Aiken claimed that Hall County averages about one dog-bite case per day, and he cited a recent study published by the national Centers for Disease Control which shows that a chained dog is three times more likely to bite someone.

Several metro Atlanta counties, including DeKalb, Cobb and Gwinnett, already have some form of anti-chaining restriction.

Gainesville Mayor Bob Hamrick asked Aiken to provide copies of other area ordinances for the council to study.

Some questioned whether a new law is necessary, or whether simply educating pet owners might suffice.

But Councilwoman Ruth Bruner seemed to believe an official ordinance is necessary.

“I think if people are going to chain their dog up, they just don’t need a dog,” she said.

Aiken said he plans to approach the Hall County Commission in the next few months to request a similar ordinance.

Gainesville City Manager Bryan Shuler said if both governments ban dog-chaining at the same time, it might make enforcement easier and less confusing.

If laws are passed in Gainesville and Hall, it will be part of a growing national trend. Adam Goldfarb, spokesman for the Humane Society of the United States, said more than 100 communities in 30 states have adopted such ordinances, “but there’s a lot of variation in what they will allow.”

Some places, for example, allow owners to chain dogs for short periods of time. But Aiken is pushing for a complete ban.

“It would be hard to enforce if it were limited to a certain number of hours,” he said. “It needs to be all or nothing.”

Tara Mitchell, spokeswoman for PAWS Atlanta, a private, no-kill animal shelter in Decatur, said she was glad when DeKalb County passed its ordinance two years ago.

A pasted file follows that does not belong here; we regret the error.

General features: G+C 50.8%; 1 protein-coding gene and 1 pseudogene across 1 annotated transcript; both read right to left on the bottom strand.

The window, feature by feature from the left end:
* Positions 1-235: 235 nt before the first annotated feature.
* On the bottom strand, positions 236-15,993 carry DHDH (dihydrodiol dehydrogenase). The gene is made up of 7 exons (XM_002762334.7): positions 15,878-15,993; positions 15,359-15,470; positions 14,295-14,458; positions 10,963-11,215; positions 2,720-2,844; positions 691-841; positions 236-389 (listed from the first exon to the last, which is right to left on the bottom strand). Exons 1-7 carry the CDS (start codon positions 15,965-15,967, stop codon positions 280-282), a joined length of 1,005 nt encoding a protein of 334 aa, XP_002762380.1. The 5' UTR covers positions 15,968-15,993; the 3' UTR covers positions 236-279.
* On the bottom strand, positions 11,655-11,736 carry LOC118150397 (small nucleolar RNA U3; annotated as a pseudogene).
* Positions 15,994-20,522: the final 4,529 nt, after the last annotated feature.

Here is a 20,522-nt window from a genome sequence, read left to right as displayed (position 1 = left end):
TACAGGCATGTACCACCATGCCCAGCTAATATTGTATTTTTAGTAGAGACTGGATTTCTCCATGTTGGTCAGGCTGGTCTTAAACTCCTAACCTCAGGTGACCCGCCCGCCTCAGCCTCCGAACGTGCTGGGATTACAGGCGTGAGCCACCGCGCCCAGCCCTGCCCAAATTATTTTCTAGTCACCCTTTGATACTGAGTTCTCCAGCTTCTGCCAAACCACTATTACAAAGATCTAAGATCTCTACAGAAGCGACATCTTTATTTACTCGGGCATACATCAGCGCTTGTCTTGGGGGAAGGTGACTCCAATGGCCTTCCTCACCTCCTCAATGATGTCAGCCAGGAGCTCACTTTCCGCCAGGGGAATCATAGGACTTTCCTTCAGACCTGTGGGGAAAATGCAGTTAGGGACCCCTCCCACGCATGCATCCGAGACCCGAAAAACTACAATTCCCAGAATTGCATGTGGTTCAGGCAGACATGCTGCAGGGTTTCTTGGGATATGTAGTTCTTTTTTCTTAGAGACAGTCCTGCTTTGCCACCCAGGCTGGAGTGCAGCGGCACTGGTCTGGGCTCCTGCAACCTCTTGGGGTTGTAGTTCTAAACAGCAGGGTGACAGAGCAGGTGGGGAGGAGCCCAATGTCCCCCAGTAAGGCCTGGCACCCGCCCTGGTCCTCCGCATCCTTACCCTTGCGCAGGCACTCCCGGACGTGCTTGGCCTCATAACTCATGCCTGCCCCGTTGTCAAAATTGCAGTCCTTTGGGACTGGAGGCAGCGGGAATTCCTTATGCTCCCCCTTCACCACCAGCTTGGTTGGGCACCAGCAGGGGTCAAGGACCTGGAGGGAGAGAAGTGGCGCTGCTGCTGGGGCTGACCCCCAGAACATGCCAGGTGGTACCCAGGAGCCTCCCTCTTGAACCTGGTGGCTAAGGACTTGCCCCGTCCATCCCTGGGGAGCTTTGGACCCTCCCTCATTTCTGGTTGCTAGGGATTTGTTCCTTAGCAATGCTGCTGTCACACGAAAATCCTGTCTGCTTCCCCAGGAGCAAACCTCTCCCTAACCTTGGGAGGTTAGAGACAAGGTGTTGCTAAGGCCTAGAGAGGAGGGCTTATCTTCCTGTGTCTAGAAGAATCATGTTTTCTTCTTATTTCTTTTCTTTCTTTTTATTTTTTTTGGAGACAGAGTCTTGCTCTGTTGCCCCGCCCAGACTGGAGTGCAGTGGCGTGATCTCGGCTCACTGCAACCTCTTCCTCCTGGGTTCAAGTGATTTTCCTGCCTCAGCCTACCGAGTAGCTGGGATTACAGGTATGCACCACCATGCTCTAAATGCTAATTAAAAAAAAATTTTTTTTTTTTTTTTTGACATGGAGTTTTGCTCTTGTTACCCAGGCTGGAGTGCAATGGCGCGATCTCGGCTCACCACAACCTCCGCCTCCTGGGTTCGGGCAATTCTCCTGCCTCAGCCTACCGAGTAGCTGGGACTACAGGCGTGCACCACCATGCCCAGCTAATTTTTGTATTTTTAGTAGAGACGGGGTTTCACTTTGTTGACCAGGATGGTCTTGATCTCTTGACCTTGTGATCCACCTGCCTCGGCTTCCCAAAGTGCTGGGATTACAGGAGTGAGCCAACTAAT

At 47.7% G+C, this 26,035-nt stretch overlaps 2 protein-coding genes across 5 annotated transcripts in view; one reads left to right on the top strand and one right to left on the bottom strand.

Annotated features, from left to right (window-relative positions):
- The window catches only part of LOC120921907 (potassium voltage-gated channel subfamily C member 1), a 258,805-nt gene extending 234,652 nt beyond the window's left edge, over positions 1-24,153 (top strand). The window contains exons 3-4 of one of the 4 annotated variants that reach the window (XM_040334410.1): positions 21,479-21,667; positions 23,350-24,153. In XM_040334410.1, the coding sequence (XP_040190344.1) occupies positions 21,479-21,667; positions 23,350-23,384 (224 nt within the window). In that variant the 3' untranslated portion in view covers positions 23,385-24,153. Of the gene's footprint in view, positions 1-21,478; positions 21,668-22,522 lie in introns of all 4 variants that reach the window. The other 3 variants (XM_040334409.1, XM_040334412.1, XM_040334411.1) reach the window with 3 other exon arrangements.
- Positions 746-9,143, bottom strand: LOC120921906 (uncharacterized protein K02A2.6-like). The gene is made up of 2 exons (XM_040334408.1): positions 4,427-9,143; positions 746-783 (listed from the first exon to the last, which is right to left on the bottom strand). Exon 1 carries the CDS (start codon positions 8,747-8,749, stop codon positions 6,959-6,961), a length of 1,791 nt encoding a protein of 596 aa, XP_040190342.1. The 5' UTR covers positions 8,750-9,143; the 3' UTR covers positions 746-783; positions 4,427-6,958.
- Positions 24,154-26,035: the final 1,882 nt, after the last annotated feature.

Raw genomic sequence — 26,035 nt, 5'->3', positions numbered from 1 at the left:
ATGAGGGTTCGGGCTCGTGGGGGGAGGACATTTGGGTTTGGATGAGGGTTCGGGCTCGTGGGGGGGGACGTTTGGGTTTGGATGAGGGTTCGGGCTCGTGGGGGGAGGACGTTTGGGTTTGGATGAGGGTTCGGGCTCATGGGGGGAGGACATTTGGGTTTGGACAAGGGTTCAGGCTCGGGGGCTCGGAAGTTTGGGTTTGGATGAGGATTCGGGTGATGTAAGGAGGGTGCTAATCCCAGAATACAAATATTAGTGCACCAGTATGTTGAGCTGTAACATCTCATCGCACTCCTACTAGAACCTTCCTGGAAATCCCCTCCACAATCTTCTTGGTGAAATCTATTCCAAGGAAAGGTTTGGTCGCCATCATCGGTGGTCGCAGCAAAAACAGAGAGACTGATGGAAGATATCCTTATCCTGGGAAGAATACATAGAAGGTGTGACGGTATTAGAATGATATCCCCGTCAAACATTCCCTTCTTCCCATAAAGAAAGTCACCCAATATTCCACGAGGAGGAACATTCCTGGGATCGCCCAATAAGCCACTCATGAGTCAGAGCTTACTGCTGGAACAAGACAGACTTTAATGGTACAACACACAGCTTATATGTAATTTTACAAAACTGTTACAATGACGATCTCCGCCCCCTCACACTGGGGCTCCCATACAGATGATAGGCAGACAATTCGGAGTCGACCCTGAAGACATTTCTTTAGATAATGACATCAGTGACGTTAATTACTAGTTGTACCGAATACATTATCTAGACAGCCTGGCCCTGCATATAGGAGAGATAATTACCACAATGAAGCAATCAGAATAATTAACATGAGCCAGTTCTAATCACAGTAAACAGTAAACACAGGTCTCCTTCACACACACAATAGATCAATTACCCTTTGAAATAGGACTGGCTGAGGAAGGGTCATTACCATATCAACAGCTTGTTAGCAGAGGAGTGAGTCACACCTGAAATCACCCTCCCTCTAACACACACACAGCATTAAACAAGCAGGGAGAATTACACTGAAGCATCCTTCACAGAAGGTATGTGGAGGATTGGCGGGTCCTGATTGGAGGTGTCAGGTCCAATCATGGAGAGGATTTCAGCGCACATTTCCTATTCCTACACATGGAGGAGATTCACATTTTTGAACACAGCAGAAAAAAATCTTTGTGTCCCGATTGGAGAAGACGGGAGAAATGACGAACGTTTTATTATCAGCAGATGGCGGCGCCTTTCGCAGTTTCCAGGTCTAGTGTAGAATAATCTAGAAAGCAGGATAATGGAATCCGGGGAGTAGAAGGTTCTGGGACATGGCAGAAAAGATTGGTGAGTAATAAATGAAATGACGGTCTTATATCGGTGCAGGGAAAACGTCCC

“It’s had a huge positive influence,” she said. “At least with the law, if someone calls and complains about a dog that’s tied up, there’s something animal control can do.”

Aiken said Hall animal control frequently receives calls from people complaining about chained dogs, but as long as the dog in question has adequate food, water and shelter, the owner cannot be cited for anything.

Wednesday, Banks County officials in Georgia announced plans to charge Randall Morgan, a Jackson County Sheriff’s deputy, with animal cruelty after four dead dogs were found chained on his property near Homer. But Morgan’s alleged crime is starving the animals, not simply chaining them.

Goldfarb said local governments are beginning to recognize that chaining a dog for long periods is cruel.

“A dog’s well-being isn’t just physical,” he said. “The main problem with chaining is the isolation. Dogs are social animals and need to be with people. Some of these owners treat them as if they’re nothing more than living lawn ornaments.”

Deprived of social contact and stimulation, chained dogs typically become neurotic and unpredictable.

“They tend to be very territorial, and they also develop aggression as a way of defending themselves, because they can’t get away if they’re threatened,” said Goldfarb.

This is something that makes the dog extremely dangerous to other people and dogs in the community if they get loose.

“Sooner or later, a chain breaks, and then it’s a threat to the entire community,” he said.